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You haven't specified whether the app itself is international or whether it's just the users, which may make a difference in how this should be handled. Here's how I might approach it with just international users:

  • Allow any name, Latin or otherwise. Depending on the makeup of your site, I don't know that you'll run into too many conflicts where a name is incomprehensible to your users as they will tend to have contacts and interact in their own language. If, for example, your site is only in English, that will act as a filter in and of itself, so I don't think you'll have too many problems with this.

However, if you still feel like it's an issue:

  • Use something like the Google Translate API to translate the non-Latin version of the name into a Latin version. You can whitelist the Latin characters and anything that isn't in the whitelist automatically gets translated. The translated usernames can then appear like this: "กานดา (Kanda)".
  • Don't require a Latin version of the name on signup. You'll hurt your registration conversions by doing that. However, allow them to edit the automatically translated name or even turn it off. As an alternative approach, you could also do the whitelist check/translation automatically on registration through an AJAX call and allow them to edit it or turn it off immediately.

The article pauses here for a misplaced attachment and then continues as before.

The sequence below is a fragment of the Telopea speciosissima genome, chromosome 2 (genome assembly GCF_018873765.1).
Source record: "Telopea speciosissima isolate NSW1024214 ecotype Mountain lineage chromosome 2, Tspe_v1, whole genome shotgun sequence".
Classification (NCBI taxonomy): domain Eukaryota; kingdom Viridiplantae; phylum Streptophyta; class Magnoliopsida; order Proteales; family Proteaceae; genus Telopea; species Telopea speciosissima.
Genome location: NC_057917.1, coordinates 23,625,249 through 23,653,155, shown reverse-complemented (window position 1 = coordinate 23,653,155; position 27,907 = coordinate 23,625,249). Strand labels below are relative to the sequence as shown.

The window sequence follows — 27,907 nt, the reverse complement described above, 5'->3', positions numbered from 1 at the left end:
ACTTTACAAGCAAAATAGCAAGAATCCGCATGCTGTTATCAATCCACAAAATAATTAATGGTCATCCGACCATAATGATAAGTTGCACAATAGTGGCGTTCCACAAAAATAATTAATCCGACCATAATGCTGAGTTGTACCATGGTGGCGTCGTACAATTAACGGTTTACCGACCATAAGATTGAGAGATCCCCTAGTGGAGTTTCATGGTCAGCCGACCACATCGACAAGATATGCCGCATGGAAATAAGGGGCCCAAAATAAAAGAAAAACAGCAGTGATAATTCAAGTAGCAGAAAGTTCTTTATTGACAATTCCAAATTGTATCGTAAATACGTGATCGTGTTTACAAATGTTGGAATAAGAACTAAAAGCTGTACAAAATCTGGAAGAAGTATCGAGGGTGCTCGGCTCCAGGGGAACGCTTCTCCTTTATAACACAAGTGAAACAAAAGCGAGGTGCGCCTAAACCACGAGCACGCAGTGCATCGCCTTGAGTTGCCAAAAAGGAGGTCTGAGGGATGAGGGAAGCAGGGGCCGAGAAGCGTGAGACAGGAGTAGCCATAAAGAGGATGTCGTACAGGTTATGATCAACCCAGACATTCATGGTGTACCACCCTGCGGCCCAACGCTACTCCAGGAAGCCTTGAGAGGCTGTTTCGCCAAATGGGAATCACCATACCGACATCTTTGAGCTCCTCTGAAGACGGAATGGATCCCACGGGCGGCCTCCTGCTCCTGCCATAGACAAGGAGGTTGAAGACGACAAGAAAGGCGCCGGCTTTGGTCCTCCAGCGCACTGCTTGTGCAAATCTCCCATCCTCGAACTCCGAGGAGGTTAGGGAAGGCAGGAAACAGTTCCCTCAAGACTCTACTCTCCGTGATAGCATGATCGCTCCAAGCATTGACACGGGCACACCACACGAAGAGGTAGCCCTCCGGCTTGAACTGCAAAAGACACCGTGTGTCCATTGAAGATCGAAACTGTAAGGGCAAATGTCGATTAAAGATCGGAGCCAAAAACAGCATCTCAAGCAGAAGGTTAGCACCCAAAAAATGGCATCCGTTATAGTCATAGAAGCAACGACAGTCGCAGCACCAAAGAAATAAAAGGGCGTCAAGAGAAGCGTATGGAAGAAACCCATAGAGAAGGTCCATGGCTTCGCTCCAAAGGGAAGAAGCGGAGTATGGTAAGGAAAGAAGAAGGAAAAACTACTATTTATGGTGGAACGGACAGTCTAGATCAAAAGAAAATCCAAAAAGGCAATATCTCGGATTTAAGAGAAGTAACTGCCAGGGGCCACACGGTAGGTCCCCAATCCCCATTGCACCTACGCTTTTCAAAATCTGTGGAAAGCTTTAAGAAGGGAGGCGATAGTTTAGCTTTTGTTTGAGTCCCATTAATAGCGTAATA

If your app is in multiple languages, again, I don't think it will be much of a problem. Users will tend to stick to their languages and if they do use another language, usually they will conform to that language's conventions. However, you could show the translated name only when they use a version of the site that isn't in their default language.

So, in short, because people generally adopt a language's practices when using that language, I don't think this is a large problem to be solved. You can translate it like I mentioned above, but I would be cautious in doing so as it just introduces additional confusion and complexity into your application. I would recommend just allowing any name by default, without the translation, automatic or otherwise.

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Good point. The app itself will be international, which I should have stated on the question. I'll add an edit. –  JohnGB Oct 19 '11 at 21:12

If you only ship in Latin derivative languages, then require the name to be entered in a Latin script.

Why?

In my experience, people who are proficient enough in a language to use it will adopt (or use) a name that is based on the characters of that language.